June 8, 1925: The Incorporation of Freedom of Speech Clause into the 14th Amendment; A Boost to the Black Community

0 Posted by - June 8, 2017 - CIVIL RIGHTS, History, LATEST POSTS

BY WALTER OPINDE

On this day, 8th June, 1925, the United States Supreme Court incorporated the Freedom of Speech Clause into the 14th Constitutional amendment.

On this date, in a historic decision by the U.S. Supreme Court, during the case of Gitlow v. New York, the Court held that the Due Process Clause of the 14th Amendment incorporated the Freedom of Speech and Free Press Clauses of the First Amendment, thereby making them applicable to the states. This historic decision launched the process of incorporating the provisions of the Bill of Rights into the 14th Amendment, which became the foundation of the progression of the constitutional protection of civil liberties and civil rights revolutions in the subsequent decades. This court ruling gave an immense boost to the civil rights advocacy, in particular, by those from the black community since everyone could finally express his/her opinion freely and publicly without being forbidden by any constitutional law. African-Americans could freely express their grievances without any fear or favor.

In this historic case, a member of the Communist Party, Benjamin Gitlow, had been arrested on the first night of the first set of the notorious Palmer Raids on7th November, 1919. He was charged with the act of violating the New York State Criminal Anarchy Act by distributing a document that was titled “The Left Wing Manifesto.” Consequently, Benjamin appealed his conviction to the U.S. Supreme Court. The Supreme Court upheld Gitlow’s conviction and the constitutionality of the Criminal Anarchy Act. However, in a major advance for civil liberties, the Court incorporated the “Freedom of Speech” and “Freedom of the Press Clauses” of the First Amendment into the 14th Amendment, thereby making them applicable to all the states. The principle of this incorporation became the basis for the civil rights and civil liberties revolutions during the 20th century.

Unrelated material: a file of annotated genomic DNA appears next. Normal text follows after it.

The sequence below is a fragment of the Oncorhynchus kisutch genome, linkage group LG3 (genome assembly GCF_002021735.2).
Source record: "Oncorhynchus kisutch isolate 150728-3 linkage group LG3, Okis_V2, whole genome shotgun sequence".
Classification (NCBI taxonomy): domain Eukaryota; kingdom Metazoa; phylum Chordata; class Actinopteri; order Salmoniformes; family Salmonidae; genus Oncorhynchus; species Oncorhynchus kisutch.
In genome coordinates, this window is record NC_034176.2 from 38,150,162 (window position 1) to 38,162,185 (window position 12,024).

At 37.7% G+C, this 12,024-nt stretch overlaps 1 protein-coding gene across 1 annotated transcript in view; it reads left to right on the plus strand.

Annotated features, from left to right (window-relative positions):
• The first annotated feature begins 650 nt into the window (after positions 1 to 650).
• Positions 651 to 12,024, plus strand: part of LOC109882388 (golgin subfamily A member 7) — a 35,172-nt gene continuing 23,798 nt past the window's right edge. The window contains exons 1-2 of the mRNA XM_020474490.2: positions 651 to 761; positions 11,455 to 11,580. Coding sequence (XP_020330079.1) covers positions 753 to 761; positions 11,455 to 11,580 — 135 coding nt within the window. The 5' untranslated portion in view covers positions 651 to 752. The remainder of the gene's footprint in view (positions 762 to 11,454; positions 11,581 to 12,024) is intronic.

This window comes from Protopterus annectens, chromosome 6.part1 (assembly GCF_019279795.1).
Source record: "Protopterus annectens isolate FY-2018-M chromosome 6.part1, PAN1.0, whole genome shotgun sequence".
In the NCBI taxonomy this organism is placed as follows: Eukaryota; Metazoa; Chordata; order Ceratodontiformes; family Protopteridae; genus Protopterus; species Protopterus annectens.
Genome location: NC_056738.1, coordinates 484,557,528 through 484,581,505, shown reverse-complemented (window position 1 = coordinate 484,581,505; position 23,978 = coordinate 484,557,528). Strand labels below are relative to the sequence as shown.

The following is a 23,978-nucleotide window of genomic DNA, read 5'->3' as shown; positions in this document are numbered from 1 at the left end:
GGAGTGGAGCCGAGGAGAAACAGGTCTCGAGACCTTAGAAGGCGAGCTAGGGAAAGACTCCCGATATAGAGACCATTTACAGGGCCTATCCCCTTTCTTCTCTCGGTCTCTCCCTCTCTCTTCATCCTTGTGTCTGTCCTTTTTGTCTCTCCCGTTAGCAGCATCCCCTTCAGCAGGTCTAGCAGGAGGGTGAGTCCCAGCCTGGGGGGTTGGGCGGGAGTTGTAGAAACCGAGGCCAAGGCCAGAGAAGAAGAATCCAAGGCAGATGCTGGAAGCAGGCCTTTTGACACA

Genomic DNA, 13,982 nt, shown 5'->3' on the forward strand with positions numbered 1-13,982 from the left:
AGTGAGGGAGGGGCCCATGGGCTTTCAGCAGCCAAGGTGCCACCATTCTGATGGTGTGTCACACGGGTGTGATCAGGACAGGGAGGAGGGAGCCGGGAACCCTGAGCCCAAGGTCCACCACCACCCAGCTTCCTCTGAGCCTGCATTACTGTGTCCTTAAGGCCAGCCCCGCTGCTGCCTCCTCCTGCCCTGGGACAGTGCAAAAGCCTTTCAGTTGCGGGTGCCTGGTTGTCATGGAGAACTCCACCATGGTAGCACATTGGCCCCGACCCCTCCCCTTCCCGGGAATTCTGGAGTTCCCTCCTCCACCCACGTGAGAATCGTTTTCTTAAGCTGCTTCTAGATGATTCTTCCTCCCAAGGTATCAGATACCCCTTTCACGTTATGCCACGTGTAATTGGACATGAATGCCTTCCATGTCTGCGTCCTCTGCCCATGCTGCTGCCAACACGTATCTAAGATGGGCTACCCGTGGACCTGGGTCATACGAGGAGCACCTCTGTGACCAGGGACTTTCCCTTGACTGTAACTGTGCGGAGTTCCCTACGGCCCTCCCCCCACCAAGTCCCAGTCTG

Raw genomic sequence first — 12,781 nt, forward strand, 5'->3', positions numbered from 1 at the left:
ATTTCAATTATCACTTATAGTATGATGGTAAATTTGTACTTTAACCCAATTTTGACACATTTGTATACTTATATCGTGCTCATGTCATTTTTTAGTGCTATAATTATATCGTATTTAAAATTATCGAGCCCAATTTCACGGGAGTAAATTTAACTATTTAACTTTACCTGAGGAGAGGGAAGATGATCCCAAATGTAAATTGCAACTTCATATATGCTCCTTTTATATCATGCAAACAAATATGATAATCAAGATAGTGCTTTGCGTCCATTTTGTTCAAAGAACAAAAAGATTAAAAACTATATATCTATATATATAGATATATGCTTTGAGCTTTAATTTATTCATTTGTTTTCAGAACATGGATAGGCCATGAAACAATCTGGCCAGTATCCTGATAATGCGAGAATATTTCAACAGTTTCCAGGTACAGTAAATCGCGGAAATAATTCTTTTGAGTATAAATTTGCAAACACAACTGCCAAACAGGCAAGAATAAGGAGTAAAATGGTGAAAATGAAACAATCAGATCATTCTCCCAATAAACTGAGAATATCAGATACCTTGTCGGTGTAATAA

Remarkably, Gitlow and his four co-defendants were less interested in appealing their convictions; however, Gitlow was later persuaded to appeal his case by Mr. Pollak Walter of the ACLU, who had a great interest in establishing new defenses for the political speech. Equally remarkable, Justice Sanford Edward asserted the incorporation doctrine in a single sentence. He did not hesitate to refer from any to prior related cases or the history of the 1st or 14th Amendments subsequently, Benjamin Gitlow’s career took some strange twists; he became a member of the Communist Party, but later abandoned his radical sentiments thereby becoming a staunch anti-Communist.

Read more of the related story from: constitutioncenter.org/blog/10-huge-supreme-court-cases-about-the-14th-amendment

 

Sources

Loveland, Ian (2002). “Chapter 18 – Human Rights I: Traditional Perspectives”. Constitutional Law, Administrative Law, and Human Rights: A Critical Introduction (Seventh Ed.). London: Oxford University Press.

Jayawickrama, Nihal (2002). The Judicial Application of Human Rights Law: National, Regional and International Jurisprudence. Cambridge: Cambridge University Press.

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